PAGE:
“Yaroslav (Lodygin) is a very demanding and professional director,” Volodymyr Yamnenko, who plays Kocha, a former gang leader in Starobilsk, told the Kyiv Post. In the film, Kocha lives in an old trailer and, like most of the characters, drinks a lot. Yamnenko says Kocha and Travma, a former local football star whose career is ended by a knee injury, are the two characters who force a reluctant Hera to start fighting for his brother’s property.
“I love to work with directors who have things to say, and Lodygin has his own vision of ‘Voroshylovhrad,’” Yamnenko said.
The book’s author Zhadan says all of the problems described in the book are still common in small-town communities all over Ukraine. But Zhadan also sees progress.
“What did change is that society has become more active, people have become more willing to protect their rights and interests,” he told the Kyiv Post on Aug. 19 during the Road to the East poetry-music festival, which he had organized in Izum, a city in Kharkiv Oblast 615 kilometers from Kyiv. “Society is changing even when the state doesn’t keep up with the society.”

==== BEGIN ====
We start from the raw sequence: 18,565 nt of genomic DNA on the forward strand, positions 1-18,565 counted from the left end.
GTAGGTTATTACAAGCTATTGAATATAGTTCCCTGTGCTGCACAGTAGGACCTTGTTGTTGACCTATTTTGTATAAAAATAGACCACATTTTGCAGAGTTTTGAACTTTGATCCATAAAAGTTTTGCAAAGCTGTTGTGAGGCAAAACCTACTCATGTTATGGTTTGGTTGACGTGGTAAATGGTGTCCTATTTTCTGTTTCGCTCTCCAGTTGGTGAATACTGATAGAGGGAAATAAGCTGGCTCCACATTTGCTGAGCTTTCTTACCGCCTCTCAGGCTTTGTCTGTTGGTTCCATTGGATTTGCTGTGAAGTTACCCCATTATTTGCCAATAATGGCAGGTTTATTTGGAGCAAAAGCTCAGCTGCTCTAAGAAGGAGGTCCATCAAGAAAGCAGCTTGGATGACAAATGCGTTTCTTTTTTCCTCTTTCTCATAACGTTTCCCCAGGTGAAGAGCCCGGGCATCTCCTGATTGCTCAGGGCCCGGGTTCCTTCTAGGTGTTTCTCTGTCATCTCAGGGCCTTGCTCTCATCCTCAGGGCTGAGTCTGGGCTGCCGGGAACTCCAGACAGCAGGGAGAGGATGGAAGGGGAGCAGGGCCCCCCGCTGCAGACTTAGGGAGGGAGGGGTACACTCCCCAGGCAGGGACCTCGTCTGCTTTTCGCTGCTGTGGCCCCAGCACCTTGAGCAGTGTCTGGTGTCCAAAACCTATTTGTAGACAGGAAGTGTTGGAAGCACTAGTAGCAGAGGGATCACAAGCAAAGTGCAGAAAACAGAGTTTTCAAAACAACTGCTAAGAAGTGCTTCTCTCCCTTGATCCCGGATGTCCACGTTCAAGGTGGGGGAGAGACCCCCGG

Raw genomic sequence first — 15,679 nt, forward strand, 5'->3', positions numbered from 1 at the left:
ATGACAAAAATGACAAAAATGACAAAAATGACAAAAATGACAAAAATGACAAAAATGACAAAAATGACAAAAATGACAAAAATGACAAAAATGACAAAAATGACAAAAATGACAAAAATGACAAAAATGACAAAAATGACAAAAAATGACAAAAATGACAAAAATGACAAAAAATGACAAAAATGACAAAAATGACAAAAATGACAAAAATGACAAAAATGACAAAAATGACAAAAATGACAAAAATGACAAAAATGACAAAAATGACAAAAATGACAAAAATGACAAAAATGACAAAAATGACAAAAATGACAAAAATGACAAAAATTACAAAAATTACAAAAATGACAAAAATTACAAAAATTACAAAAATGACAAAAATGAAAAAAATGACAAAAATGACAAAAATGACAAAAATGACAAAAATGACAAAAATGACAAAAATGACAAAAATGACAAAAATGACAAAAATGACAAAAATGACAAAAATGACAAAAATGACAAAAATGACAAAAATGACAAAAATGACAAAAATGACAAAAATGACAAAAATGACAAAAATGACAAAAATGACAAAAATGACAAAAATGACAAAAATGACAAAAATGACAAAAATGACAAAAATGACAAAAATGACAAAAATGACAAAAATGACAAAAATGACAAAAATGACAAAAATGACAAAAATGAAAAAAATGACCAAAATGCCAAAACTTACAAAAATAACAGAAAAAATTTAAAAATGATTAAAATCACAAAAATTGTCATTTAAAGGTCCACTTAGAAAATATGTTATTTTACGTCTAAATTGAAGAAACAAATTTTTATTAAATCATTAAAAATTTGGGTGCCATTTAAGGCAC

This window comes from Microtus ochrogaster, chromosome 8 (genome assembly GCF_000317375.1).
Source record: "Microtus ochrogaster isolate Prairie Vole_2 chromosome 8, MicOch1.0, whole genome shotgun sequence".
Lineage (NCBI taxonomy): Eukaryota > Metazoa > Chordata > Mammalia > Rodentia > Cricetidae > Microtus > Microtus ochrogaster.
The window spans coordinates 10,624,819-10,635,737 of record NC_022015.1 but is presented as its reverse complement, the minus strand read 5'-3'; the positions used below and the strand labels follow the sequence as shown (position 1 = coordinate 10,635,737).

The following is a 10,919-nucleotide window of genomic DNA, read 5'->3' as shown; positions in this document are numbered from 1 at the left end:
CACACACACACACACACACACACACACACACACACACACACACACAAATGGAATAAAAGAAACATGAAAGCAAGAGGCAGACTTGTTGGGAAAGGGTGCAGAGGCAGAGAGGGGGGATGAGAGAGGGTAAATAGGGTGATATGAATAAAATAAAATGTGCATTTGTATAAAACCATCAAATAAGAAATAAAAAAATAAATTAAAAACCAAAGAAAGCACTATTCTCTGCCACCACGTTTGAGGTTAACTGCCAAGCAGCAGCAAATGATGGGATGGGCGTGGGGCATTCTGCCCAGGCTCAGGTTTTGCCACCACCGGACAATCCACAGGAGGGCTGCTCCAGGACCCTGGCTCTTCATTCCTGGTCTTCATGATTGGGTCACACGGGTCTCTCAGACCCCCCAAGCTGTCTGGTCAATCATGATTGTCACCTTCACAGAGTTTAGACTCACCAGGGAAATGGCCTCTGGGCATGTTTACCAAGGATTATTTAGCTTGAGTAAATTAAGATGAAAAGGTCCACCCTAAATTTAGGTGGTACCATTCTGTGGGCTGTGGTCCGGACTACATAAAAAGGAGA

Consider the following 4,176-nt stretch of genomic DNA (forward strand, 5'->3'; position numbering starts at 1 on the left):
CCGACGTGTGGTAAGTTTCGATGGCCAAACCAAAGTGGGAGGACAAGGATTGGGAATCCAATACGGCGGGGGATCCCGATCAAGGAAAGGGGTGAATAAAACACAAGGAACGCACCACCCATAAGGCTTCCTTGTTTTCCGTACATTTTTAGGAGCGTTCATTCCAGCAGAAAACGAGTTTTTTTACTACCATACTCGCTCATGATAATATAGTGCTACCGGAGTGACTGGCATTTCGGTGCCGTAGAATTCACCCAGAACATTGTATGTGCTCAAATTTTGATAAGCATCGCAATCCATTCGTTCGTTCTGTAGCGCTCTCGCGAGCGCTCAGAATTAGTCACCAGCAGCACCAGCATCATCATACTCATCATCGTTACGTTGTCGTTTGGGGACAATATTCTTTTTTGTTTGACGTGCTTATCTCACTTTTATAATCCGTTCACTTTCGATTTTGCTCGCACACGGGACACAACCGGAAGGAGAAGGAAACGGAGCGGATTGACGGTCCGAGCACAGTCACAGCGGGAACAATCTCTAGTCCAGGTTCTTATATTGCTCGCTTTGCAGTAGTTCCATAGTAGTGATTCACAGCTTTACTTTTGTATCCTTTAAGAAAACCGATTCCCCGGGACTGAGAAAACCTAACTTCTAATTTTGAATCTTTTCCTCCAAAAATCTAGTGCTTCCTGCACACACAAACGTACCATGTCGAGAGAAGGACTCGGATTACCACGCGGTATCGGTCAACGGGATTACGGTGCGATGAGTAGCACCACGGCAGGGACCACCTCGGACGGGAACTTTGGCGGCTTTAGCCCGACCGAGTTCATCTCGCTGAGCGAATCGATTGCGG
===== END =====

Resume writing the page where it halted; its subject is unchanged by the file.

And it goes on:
Zhadan said that now “Voroshylovhrad,” as everything concerning the Donbas, is perceived by readers “through the prism of war.”
“I wish that the stories about eastern Ukraine like ‘ Voroshylovhrad’ and stories by other authors from eastern Ukraine could become bridges of understanding between the east and other regions of Ukraine,” Zhadan said.
“How realistic is that? We’ll see. In any case, it’s hard work for both sides: those who want to explain, and those who want to understand.”
BY ANNA YAKUTENKO The film crew of director Yaroslav Lodygin shoots a scene from the film “Voroshylovgrad,” based on Sergiy Zhadan’s book of that name, near the city of Starobilsk in Luhansk Oblast on Aug. 18. (Volodymyr Petrov)